What is it?
The ‘community right to challenge’ is a component of the localism act 2011. This act seeks to shift power away from Whitehall and back into the hands of communities. In particular, the community right to challenge enables communities to identify public services they think they could run better (such as youth services, parks, children’s centres etc.), submit an expression of interest, and if accepted, ultimately put in a bid to run the service when the authority puts the service out to tender.
The community right to challenge is one of the lesser-used rights introduced as part of the localism act. Many small groups and organisations have found it difficult, firstly to get through the initial expression of interest phase where local authorities have the right to turn down applications for a myriad of reasons. Those expressions of interest that are accepted are then faced with an open and competitive bidding process, potentially with large scale national companies. Most small businesses at this stage find the bidding in the complex and competitive procurement process too difficult to navigate.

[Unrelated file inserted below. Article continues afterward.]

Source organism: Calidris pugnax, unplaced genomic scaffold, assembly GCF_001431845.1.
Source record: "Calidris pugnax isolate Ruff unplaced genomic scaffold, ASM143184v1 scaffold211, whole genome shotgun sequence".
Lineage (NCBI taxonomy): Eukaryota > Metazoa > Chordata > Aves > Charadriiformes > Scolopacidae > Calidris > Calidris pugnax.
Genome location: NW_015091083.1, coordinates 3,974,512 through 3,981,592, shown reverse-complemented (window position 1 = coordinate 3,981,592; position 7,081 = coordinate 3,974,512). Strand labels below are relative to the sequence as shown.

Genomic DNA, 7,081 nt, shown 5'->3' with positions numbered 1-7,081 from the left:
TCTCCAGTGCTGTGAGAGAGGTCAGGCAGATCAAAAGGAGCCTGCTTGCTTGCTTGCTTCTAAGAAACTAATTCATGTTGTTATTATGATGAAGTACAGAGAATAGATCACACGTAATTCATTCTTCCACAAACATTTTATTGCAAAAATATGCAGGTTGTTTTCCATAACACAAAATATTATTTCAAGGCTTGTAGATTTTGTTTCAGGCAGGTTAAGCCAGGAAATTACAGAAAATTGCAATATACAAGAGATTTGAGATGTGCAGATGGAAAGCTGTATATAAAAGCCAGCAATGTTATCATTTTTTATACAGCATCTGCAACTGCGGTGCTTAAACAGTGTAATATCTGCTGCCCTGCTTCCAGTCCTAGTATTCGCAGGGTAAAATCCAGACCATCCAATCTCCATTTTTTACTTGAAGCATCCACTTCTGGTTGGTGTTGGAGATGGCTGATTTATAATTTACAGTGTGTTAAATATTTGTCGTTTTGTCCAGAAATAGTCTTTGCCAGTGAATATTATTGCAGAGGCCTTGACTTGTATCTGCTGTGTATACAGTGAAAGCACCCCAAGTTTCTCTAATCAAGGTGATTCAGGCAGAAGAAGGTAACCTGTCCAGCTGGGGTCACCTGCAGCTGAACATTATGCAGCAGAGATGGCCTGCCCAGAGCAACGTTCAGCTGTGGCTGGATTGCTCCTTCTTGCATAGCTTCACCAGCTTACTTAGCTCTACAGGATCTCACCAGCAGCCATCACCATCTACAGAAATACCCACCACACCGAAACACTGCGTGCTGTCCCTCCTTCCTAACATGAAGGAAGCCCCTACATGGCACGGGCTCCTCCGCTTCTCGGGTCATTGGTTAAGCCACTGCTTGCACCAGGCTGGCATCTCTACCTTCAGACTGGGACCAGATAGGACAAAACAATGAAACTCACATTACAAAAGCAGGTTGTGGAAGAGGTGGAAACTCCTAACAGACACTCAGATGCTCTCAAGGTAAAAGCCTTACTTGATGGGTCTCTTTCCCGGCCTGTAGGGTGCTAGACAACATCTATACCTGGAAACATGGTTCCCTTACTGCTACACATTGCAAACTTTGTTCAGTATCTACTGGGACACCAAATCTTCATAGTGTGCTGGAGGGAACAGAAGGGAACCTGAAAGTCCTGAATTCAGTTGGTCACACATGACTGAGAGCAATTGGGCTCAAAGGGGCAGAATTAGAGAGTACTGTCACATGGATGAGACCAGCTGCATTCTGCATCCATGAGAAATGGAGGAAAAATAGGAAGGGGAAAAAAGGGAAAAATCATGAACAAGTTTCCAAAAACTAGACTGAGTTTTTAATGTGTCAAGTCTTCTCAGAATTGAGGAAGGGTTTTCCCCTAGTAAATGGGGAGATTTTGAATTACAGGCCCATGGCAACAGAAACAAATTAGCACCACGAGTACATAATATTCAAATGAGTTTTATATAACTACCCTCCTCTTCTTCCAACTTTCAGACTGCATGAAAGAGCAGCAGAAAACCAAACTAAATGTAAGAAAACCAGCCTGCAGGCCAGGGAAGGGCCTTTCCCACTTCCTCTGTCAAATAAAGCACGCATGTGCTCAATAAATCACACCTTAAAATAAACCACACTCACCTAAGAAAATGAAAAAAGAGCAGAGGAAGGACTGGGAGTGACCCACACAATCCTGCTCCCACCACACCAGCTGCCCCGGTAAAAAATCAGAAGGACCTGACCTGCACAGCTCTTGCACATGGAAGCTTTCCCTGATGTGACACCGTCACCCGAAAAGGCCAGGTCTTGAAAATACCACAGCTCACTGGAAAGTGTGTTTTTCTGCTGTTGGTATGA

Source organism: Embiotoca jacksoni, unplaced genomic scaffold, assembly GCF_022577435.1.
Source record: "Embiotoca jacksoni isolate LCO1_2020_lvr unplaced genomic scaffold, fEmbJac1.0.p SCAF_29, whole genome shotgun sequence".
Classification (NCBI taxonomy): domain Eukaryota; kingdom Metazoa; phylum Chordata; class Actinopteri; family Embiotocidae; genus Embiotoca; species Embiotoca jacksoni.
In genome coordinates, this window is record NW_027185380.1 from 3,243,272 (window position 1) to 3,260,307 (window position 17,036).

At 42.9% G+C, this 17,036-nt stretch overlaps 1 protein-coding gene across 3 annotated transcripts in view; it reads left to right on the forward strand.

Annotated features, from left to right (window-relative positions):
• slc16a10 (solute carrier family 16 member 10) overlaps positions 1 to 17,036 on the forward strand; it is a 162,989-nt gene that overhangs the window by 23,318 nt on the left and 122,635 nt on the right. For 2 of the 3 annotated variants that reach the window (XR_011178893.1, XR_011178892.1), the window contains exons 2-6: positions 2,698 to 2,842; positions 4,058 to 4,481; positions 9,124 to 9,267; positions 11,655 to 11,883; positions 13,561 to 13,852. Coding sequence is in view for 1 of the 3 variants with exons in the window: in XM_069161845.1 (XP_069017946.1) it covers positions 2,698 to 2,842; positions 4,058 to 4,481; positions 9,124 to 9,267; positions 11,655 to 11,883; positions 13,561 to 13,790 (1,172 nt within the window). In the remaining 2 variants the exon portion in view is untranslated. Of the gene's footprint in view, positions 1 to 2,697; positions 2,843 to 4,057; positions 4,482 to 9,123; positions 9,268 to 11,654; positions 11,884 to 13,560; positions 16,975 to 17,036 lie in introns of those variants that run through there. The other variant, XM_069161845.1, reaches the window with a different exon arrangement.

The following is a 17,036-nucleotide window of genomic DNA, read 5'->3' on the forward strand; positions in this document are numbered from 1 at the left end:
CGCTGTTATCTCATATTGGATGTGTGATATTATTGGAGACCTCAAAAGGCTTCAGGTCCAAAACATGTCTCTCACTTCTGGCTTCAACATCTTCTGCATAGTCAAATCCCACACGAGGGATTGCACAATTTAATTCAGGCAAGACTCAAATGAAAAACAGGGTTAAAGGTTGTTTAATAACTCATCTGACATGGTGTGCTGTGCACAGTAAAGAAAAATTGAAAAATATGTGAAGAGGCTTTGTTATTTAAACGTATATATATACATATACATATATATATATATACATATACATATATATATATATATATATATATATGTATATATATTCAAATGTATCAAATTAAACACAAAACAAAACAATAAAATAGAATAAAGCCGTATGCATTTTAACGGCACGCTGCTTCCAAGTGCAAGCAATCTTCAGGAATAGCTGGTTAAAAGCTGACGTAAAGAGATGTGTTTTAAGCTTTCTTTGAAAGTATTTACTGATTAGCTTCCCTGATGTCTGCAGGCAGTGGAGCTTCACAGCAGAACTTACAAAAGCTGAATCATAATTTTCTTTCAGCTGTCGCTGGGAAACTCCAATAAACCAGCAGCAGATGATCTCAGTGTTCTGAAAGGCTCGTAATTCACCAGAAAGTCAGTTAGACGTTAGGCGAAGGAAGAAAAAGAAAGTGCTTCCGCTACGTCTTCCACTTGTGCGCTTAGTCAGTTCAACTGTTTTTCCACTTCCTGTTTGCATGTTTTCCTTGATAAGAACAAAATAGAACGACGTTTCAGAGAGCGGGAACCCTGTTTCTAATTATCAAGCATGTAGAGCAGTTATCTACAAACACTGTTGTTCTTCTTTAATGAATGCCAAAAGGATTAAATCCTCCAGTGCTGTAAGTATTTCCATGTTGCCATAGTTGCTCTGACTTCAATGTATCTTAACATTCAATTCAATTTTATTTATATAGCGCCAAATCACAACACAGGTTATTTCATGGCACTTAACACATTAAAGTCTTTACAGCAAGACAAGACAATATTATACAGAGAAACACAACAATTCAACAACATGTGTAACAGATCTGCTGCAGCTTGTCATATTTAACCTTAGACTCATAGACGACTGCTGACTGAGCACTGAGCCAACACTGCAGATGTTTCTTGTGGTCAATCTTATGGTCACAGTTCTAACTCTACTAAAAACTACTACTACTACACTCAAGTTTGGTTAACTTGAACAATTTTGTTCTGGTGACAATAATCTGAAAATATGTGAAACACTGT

Who’s doing it?
Buckinghamshire: Employees take over fire service work
One known example of a successful community right to challenge took place in Buckinghamshire’s fire and rescue service. In this case, the fire service was keen to listen to their employees’ ideas about how parts of their service could be operated more effectively and provide better value for money or an improved service. Two employees came forward with an idea for their in-house industrial and commercial training unit. The two employees worked with the fire service to devise a new business model and successfully secured the contract to deliver the fire service’s industrial and commercial training services.
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